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Ask the Critic: Non-Alcoholic Cocktails; Where to Eat in Ditmas Park and South Slope

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[Illustration: Robyn Lee]

Editor's note: Here to answer your questions is contributing writer, former managing and SENY editor, and frequent author of our NYC restaurant reviews Carey Jones. We'll take a few of your questions each week and give you the New York restaurant advice you're looking for. Email carey@seriouseats.com with the subject line Ask the Critic to submit your question!

This week on Ask the Critic, we're finding non-alcoholic cocktails and chatting about Ditmas Park.

Ditmas Park and South Slope

I'm a college student who will be living in NYC for the first time this summer. This is a pretty generic question, but what are some good eats for the Prospect Park / Ditmas / Park Slope area?

Welcome to Brooklyn! Let's start with Ditmas Park, which is the simplest; Cortelyou Road is a mini restaurant row that would make other neighborhoods jealous. There's Mimi's Hummus, my own personal happy place, which makes the best hummus I've ever had in the States (and is suited to a student's budget). There's Farm on Adderley, a friendly, rustic farm-to-table spot that's open all day, great for a neighborhood dinner, but equally nice in the mornings, when sun streams in and they'll refill your coffee all day. There's the Filipino Purple Yam (which, disclosure, I have not visited, but trusted sources recommend).

I assume, if you're curious about Ditmas, you're interested in the southern stretches of Park Slope? There are excellent tortas at El Tenampa, pizza at Toby's Public House and Giuseppina's. There's Lot 2 for an all-around great neighborhood restaurant. Standout coffee at Southside Coffee, excellent bagels at Terrace Bagels, and Bagel Hole a little farther north. And venture a little further north to find Talde and Thistle Hill Tavern, both with chef Dale Talde at the helm.

... Writing this, I'm realizing that the South Slope / Windsor Terrace is getting to be a pretty impressive food neighborhood. Not every corner of the city has good bagels, coffee, and pizza, which are three of life's more important things. Enjoy!

Booze-Free Cocktails

My last few visitors have been expecting and I'm running out of spots with good non-alcoholic cocktails and good food.   Blue Smoke was always my go to with good food and good cocktails, virgin and otherwise, but looking for a few other options to add to my list for my summer visitors.  Most of the spots I can find with good cocktails for the moms to be, lack in the food department. Bonus points for a good beer list too :)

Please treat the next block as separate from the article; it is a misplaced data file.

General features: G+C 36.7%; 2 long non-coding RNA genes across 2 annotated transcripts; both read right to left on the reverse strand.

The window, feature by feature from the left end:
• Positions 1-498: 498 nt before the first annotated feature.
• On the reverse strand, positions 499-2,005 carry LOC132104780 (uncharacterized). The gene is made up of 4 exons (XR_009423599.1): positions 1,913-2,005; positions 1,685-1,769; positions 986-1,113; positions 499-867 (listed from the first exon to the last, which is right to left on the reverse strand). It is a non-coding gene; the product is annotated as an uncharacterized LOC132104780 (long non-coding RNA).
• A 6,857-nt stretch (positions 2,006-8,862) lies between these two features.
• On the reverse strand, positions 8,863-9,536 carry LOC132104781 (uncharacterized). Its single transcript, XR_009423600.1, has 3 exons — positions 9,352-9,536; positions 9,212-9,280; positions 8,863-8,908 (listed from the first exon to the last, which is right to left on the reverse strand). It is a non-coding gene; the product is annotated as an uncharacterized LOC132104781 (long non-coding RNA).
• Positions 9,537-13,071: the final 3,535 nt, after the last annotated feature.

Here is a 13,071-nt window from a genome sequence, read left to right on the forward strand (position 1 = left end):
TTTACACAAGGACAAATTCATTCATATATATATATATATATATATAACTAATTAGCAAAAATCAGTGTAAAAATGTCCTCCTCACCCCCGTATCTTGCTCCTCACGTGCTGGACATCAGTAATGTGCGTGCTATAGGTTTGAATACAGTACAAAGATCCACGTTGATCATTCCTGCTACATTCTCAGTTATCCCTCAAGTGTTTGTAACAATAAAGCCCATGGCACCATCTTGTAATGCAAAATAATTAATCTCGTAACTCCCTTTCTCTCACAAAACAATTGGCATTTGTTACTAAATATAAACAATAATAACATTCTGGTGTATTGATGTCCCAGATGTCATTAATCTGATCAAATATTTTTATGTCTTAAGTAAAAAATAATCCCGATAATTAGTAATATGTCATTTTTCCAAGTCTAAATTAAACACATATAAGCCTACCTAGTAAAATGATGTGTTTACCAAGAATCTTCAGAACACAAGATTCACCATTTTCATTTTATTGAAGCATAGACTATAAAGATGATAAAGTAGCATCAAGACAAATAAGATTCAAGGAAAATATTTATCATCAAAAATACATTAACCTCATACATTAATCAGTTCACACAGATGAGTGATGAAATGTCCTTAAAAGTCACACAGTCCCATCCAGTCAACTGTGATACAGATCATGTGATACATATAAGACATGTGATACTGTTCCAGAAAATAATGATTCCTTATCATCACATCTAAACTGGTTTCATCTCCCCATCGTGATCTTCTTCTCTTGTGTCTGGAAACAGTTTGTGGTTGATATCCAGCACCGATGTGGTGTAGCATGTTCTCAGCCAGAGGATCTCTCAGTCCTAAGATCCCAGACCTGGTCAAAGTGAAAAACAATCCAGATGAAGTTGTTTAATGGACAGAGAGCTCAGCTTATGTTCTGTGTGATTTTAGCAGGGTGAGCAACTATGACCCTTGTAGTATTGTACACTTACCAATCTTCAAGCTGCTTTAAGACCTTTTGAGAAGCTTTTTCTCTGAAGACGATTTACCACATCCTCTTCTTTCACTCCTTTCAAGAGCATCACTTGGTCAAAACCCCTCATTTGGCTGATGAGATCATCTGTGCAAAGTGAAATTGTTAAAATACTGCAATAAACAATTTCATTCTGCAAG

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[Photo: Alice Gao]

The best nonalcoholic cocktails are those that are developed as nonalcoholic cocktails, so you're looking for an establishment that puts real thought into them. ("I'll have a virgin Old Fashioned... oh, wait. Virgin Manhattan? Dammit...")

Two fine establishments with whole lists of virgin drinks: The Nomad and Gramercy Tavern. Leo Robitschek of The Nomad has done incredible things with their cocktail program, and devotes a section to booze-free drinks, many with bold flavors: I'd bet a basil-fennel-lemon soda wouldn't seem like it's missing anything, and nor would pineapple, jalapeño-infused agave, and lime.

Gramercy Tavern comes closer to traditional cocktails, cleverly mimicking alcohol in booze-free ways. Gewürztraminer and Pinot Noir juices (not wines) both make an appearance. And the "N/A-Groni" makes use of Pelligrino Sanbitter, which itself tastes like a Campari-soda, sans alcohol.

As such, Gramercy might be a great choice for a person with a taste for alcohol who's choosing to remain sober. (Whenever I get around to having kids, I'll be pretty reluctant to give up Negronis for 9 months. A N/A-Groni would probably ease the pain considerably.)

Note: Both these places are pretty pricey if you sit down and do a full dinner. But both have more casual lounge areas where you can drink and have a few bites and spend a lot less. (Especially if you're ordering virgin drinks. $6.50 drinks at Gramercy Tavern, you can have a few.)

Ask Us!

Email carey@seriouseats.com with the subject line Ask the Critic to submit your question. All questions will be read, though unfortunately not all can be answered.

Your Thoughts?

Have more advice for these folks? Jump in, in the comment thread!

About the author: Carey Jones is the former Senior Managing Editor of Serious Eats. Follow her on Twitter (@careyjones).

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